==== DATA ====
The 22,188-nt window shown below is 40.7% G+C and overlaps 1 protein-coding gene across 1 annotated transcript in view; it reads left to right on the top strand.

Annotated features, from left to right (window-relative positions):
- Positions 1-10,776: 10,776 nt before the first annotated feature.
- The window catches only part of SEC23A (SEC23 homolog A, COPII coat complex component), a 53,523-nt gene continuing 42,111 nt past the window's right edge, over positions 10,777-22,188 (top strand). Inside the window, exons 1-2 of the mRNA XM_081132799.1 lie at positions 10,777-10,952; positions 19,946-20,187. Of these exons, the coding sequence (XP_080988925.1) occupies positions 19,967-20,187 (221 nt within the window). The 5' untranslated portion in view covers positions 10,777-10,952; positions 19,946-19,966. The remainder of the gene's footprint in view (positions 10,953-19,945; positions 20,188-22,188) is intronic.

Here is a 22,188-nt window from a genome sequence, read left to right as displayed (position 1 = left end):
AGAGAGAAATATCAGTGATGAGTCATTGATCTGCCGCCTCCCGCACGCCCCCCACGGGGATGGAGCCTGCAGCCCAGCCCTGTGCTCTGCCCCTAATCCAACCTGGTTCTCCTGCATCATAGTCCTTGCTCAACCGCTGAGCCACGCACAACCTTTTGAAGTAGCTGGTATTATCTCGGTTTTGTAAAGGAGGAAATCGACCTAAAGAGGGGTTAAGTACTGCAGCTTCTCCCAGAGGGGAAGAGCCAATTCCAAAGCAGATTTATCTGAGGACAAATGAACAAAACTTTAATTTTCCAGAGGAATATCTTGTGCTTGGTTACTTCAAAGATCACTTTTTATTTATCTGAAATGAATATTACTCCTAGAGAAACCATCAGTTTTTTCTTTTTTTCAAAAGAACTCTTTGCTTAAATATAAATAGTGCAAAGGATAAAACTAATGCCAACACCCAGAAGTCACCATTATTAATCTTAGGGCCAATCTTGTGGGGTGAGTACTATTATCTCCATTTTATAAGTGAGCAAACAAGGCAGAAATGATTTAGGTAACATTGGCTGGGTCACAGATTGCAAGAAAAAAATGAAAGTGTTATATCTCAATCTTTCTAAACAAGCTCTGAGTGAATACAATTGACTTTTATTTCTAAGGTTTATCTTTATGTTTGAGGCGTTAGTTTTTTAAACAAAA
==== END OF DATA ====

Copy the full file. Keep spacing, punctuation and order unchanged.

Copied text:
The 22,188-nt window shown below is 40.7% G+C and overlaps 1 protein-coding gene across 1 annotated transcript in view; it reads left to right on the top strand.

Annotated features, from left to right (window-relative positions):
- Positions 1-10,776: 10,776 nt before the first annotated feature.
- The window catches only part of SEC23A (SEC23 homolog A, COPII coat complex component), a 53,523-nt gene continuing 42,111 nt past the window's right edge, over positions 10,777-22,188 (top strand). Inside the window, exons 1-2 of the mRNA XM_081132799.1 lie at positions 10,777-10,952; positions 19,946-20,187. Of these exons, the coding sequence (XP_080988925.1) occupies positions 19,967-20,187 (221 nt within the window). The 5' untranslated portion in view covers positions 10,777-10,952; positions 19,946-19,966. The remainder of the gene's footprint in view (positions 10,953-19,945; positions 20,188-22,188) is intronic.

Here is a 22,188-nt window from a genome sequence, read left to right as displayed (position 1 = left end):
AGAGAGAAATATCAGTGATGAGTCATTGATCTGCCGCCTCCCGCACGCCCCCCACGGGGATGGAGCCTGCAGCCCAGCCCTGTGCTCTGCCCCTAATCCAACCTGGTTCTCCTGCATCATAGTCCTTGCTCAACCGCTGAGCCACGCACAACCTTTTGAAGTAGCTGGTATTATCTCGGTTTTGTAAAGGAGGAAATCGACCTAAAGAGGGGTTAAGTACTGCAGCTTCTCCCAGAGGGGAAGAGCCAATTCCAAAGCAGATTTATCTGAGGACAAATGAACAAAACTTTAATTTTCCAGAGGAATATCTTGTGCTTGGTTACTTCAAAGATCACTTTTTATTTATCTGAAATGAATATTACTCCTAGAGAAACCATCAGTTTTTTCTTTTTTTCAAAAGAACTCTTTGCTTAAATATAAATAGTGCAAAGGATAAAACTAATGCCAACACCCAGAAGTCACCATTATTAATCTTAGGGCCAATCTTGTGGGGTGAGTACTATTATCTCCATTTTATAAGTGAGCAAACAAGGCAGAAATGATTTAGGTAACATTGGCTGGGTCACAGATTGCAAGAAAAAAATGAAAGTGTTATATCTCAATCTTTCTAAACAAGCTCTGAGTGAATACAATTGACTTTTATTTCTAAGGTTTATCTTTATGTTTGAGGCGTTAGTTTTTTAAACAAAA